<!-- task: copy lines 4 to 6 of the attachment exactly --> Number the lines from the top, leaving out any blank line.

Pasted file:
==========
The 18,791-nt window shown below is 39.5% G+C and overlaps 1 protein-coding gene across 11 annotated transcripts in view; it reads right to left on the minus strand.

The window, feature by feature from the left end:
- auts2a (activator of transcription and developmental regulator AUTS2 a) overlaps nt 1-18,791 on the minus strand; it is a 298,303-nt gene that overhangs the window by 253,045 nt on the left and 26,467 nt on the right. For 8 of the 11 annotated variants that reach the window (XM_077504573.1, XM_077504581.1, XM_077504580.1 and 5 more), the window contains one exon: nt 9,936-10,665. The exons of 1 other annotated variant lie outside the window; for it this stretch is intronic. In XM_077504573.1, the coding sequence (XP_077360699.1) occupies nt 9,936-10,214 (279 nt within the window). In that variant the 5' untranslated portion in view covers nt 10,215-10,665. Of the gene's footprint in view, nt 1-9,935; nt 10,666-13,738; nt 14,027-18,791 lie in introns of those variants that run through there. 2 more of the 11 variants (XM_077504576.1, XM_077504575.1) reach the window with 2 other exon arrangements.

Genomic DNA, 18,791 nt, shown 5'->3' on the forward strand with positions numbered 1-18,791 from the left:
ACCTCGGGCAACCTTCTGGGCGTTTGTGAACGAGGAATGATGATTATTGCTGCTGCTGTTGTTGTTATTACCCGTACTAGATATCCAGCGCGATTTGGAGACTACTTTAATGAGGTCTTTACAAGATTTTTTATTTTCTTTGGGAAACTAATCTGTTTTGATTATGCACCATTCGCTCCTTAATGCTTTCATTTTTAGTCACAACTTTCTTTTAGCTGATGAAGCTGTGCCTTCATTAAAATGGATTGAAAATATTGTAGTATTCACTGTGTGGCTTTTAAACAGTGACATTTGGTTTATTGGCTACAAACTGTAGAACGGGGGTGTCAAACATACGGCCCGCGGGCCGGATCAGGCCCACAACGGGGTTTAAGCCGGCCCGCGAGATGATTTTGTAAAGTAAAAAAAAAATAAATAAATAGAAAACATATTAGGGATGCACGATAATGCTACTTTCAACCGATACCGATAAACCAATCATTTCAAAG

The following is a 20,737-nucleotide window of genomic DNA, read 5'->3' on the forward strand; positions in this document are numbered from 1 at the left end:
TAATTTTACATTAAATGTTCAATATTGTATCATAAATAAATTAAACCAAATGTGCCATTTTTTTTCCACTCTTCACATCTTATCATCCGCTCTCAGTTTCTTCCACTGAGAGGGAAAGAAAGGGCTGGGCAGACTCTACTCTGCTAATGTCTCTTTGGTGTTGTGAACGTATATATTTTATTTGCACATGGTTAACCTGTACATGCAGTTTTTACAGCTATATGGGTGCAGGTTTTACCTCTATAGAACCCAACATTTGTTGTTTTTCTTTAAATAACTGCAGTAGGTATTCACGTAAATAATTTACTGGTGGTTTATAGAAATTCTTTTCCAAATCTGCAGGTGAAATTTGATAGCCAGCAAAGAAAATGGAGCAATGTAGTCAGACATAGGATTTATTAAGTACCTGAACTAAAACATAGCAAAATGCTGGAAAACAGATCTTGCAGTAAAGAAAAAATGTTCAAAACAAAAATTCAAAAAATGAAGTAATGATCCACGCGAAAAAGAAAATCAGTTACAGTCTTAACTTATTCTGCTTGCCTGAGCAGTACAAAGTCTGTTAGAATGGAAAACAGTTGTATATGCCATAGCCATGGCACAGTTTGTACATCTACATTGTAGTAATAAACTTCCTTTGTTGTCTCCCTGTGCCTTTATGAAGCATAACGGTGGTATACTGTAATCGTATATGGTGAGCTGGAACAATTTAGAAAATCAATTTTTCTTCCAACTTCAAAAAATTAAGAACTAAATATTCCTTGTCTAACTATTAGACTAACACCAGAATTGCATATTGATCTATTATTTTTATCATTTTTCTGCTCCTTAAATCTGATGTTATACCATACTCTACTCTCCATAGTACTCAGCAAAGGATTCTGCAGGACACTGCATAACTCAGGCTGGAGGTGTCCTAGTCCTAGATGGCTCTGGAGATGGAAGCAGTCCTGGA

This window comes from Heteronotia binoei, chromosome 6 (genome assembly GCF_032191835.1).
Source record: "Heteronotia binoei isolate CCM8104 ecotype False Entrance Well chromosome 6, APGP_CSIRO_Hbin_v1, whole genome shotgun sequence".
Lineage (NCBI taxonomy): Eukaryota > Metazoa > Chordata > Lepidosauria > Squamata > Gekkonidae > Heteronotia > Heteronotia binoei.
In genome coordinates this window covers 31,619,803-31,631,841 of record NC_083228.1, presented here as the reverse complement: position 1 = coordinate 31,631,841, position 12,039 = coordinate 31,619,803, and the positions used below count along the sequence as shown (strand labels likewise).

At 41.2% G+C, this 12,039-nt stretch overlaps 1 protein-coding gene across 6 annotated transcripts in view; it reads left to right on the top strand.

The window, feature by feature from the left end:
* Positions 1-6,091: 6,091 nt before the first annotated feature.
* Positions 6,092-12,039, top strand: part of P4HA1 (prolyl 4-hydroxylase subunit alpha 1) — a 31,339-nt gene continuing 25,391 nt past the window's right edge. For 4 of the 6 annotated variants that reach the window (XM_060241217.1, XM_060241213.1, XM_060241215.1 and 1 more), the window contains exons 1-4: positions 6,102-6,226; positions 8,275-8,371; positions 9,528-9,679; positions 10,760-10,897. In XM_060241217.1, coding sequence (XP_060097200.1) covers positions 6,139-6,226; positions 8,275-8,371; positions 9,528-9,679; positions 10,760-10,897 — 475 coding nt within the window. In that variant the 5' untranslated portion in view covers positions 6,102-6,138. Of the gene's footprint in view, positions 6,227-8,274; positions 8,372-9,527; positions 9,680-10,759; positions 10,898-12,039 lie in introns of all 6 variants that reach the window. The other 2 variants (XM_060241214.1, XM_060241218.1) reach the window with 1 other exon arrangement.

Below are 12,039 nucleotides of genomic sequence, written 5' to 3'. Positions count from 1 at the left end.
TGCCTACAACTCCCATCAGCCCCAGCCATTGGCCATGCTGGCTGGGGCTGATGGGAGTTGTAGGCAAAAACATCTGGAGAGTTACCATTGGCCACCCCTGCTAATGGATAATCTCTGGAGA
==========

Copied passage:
Genomic DNA, 18,791 nt, shown 5'->3' on the forward strand with positions numbered 1-18,791 from the left:
ACCTCGGGCAACCTTCTGGGCGTTTGTGAACGAGGAATGATGATTATTGCTGCTGCTGTTGTTGTTATTACCCGTACTAGATATCCAGCGCGATTTGGAGACTACTTTAATGAGGTCTTTACAAGATTTTTTATTTTCTTTGGGAAACTAATCTGTTTTGATTATGCACCATTCGCTCCTTAATGCTTTCATTTTTAGTCACAACTTTCTTTTAGCTGATGAAGCTGTGCCTTCATTAAAATGGATTGAAAATATTGTAGTATTCACTGTGTGGCTTTTAAACAGTGACATTTGGTTTATTGGCTACAAACTGTAGAACGGGGGTGTCAAACATACGGCCCGCGGGCCGGATCAGGCCCACAACGGGGTTTAAGCCGGCCCGCGAGATGATTTTGTAAAGTAAAAAAAAAATAAATAAATAGAAAACATATTAGGGATGCACGATAATGCTACTTTCAACCGATACCGATAAACCAATCATTTCAAAG

The following is a 20,737-nucleotide window of genomic DNA, read 5'->3' on the forward strand; positions in this document are numbered from 1 at the left end: